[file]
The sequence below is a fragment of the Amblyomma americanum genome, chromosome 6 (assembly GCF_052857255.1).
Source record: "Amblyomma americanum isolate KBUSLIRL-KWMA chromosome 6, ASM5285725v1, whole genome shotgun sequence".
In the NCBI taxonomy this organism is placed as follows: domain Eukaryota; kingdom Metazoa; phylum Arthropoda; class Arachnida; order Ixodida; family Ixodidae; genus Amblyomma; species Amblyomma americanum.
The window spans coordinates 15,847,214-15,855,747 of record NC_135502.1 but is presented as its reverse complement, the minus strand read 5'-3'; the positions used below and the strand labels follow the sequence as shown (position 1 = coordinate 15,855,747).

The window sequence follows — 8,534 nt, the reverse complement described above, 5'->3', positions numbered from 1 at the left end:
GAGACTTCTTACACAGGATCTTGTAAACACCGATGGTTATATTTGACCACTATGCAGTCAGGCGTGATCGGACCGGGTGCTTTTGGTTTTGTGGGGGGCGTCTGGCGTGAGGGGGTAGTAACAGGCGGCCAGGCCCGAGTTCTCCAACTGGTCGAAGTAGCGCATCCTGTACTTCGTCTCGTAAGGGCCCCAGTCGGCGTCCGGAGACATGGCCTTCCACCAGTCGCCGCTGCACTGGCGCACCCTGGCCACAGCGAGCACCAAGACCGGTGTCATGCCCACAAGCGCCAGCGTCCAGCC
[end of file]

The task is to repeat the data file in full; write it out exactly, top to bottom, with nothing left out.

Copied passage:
The sequence below is a fragment of the Amblyomma americanum genome, chromosome 6 (assembly GCF_052857255.1).
Source record: "Amblyomma americanum isolate KBUSLIRL-KWMA chromosome 6, ASM5285725v1, whole genome shotgun sequence".
In the NCBI taxonomy this organism is placed as follows: domain Eukaryota; kingdom Metazoa; phylum Arthropoda; class Arachnida; order Ixodida; family Ixodidae; genus Amblyomma; species Amblyomma americanum.
The window spans coordinates 15,847,214-15,855,747 of record NC_135502.1 but is presented as its reverse complement, the minus strand read 5'-3'; the positions used below and the strand labels follow the sequence as shown (position 1 = coordinate 15,855,747).

The window sequence follows — 8,534 nt, the reverse complement described above, 5'->3', positions numbered from 1 at the left end:
GAGACTTCTTACACAGGATCTTGTAAACACCGATGGTTATATTTGACCACTATGCAGTCAGGCGTGATCGGACCGGGTGCTTTTGGTTTTGTGGGGGGCGTCTGGCGTGAGGGGGTAGTAACAGGCGGCCAGGCCCGAGTTCTCCAACTGGTCGAAGTAGCGCATCCTGTACTTCGTCTCGTAAGGGCCCCAGTCGGCGTCCGGAGACATGGCCTTCCACCAGTCGCCGCTGCACTGGCGCACCCTGGCCACAGCGAGCACCAAGACCGGTGTCATGCCCACAAGCGCCAGCGTCCAGCC